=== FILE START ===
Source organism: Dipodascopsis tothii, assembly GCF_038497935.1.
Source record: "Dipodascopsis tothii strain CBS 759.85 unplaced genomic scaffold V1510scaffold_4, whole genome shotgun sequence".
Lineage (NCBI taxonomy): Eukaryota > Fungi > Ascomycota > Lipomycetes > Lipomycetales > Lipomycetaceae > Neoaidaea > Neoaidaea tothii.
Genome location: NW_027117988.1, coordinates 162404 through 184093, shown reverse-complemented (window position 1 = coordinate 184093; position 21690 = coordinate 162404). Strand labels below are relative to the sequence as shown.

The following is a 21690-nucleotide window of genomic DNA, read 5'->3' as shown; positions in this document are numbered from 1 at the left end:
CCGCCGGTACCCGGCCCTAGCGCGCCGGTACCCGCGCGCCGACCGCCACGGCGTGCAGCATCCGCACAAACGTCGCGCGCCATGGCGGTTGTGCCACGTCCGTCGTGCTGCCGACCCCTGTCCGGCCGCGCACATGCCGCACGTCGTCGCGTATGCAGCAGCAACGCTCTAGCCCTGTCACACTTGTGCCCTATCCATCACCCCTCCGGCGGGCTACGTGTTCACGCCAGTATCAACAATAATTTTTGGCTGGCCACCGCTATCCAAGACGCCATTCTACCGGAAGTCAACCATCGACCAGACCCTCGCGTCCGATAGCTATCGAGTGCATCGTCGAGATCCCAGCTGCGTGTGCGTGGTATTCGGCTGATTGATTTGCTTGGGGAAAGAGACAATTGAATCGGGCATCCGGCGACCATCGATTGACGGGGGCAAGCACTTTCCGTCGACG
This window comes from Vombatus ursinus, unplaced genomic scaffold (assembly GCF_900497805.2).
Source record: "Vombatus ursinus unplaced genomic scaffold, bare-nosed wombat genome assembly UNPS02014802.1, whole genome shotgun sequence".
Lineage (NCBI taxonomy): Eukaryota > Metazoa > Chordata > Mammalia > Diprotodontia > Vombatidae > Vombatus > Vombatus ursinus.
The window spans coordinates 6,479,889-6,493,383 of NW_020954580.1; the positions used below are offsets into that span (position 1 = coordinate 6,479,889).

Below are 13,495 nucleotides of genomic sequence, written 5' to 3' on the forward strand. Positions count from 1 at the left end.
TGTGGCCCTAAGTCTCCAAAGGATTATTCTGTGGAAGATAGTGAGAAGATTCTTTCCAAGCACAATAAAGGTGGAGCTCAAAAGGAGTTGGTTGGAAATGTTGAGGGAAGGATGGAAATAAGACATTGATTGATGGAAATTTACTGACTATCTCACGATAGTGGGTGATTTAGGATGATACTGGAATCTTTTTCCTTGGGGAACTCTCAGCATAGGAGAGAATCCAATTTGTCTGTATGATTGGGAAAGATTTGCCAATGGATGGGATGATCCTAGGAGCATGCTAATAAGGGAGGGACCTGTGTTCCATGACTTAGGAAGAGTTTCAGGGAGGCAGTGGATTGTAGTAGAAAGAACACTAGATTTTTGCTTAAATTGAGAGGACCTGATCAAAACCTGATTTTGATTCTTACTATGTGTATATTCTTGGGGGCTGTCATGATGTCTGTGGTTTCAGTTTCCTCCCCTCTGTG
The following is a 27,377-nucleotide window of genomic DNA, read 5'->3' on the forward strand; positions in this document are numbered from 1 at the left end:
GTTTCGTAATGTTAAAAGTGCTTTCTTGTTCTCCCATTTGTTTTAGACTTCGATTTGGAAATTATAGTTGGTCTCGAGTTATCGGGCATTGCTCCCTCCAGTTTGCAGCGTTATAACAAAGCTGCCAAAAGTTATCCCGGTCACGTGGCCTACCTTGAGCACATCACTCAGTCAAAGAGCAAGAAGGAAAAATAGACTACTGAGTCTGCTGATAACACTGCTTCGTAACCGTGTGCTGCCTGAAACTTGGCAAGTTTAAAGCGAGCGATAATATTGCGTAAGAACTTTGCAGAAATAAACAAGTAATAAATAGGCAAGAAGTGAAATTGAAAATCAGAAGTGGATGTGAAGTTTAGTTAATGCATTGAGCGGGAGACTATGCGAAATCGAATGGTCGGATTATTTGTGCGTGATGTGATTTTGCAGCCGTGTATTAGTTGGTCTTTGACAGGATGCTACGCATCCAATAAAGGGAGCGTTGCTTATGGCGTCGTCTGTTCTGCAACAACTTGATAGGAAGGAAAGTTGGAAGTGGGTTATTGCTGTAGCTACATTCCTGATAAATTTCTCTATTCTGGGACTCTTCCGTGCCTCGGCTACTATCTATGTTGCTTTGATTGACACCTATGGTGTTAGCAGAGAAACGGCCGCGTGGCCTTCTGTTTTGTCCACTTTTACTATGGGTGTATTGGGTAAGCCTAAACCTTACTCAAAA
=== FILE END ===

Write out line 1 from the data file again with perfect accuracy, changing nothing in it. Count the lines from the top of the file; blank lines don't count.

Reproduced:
Source organism: Dipodascopsis tothii, assembly GCF_038497935.1.